Project Natick is looking at the viability of operating data centres on the seabed close to large cities
Microsoft is exploring the possibility of data centres located underwater close to major coastal towns and cities, and has recently completed a test deployment off the coast of California.
The Microsoft research effort, codenamed Project Natick, aims to evaluate the viability of operating a data centre on the seabed. The firm disclosed that the first such deployment took place on the seafloor about 1km off the Pacific coast of the US from August to November last year.
Approximately half of the world’s population lives within 200km of the ocean, so placing data centres near to the shore would make them closer to the customers they serve, reducing latency and improving responsiveness, according to Microsoft.
The firm also said that having a data centre submerged in water should have advantages for cooling, and that this opens the possibility of using the sea as a source of energy to power the operation, possibly by harnessing power from tidal currents. This first deployment was apparently powered from the shore.
“The vision of operating containerised data centres offshore near major population centres anticipates a highly interactive future requiring data resources located close to users. Deepwater deployment offers ready access to cooling, renewable power sources and a controlled environment,” Microsoft said in a statement on the Project Natick website.
The first prototype, christened the Leona Philpot after a popular Xbox game character inHalo, has been retrieved from the seafloor and taken to the firm’s Redmond headquarters for analysis and refitting.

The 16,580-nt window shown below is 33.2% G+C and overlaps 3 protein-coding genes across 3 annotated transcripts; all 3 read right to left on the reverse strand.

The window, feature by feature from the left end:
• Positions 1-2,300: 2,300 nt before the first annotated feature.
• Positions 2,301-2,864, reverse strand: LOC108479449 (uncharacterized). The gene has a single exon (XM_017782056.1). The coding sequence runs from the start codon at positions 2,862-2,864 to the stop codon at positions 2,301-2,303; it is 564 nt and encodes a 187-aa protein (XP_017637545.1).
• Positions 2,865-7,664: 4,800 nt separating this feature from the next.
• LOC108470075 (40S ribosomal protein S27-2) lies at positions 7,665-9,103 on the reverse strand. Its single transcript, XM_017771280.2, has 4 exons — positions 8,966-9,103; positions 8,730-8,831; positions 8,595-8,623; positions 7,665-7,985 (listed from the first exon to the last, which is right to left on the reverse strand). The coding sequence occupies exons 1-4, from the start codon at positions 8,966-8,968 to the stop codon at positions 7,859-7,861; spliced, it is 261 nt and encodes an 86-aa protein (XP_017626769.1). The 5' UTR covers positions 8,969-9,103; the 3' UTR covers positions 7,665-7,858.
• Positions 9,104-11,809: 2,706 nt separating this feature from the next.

Microsoft considers the initial deployment to have been a success, but Project Natick is still very much at the research stage, and the firm said it is too early to say whether the concept will be adopted by Microsoft and other cloud service providers.
However, Microsoft anticipates that a production Natick deployment could last for up to five years, which is the anticipated lifespan of the servers inside. The submarine data centre would be retrieved after each five-year deployment cycle, then reloaded with newcomputers and redeployed.
The concept of subaquatic data centres has surfaced before. A few years ago, Google began building several barges with a superstructure composed of shipping containers in San Francisco bay, sparking speculation that these were to house floating data centres, but this was denied by the company.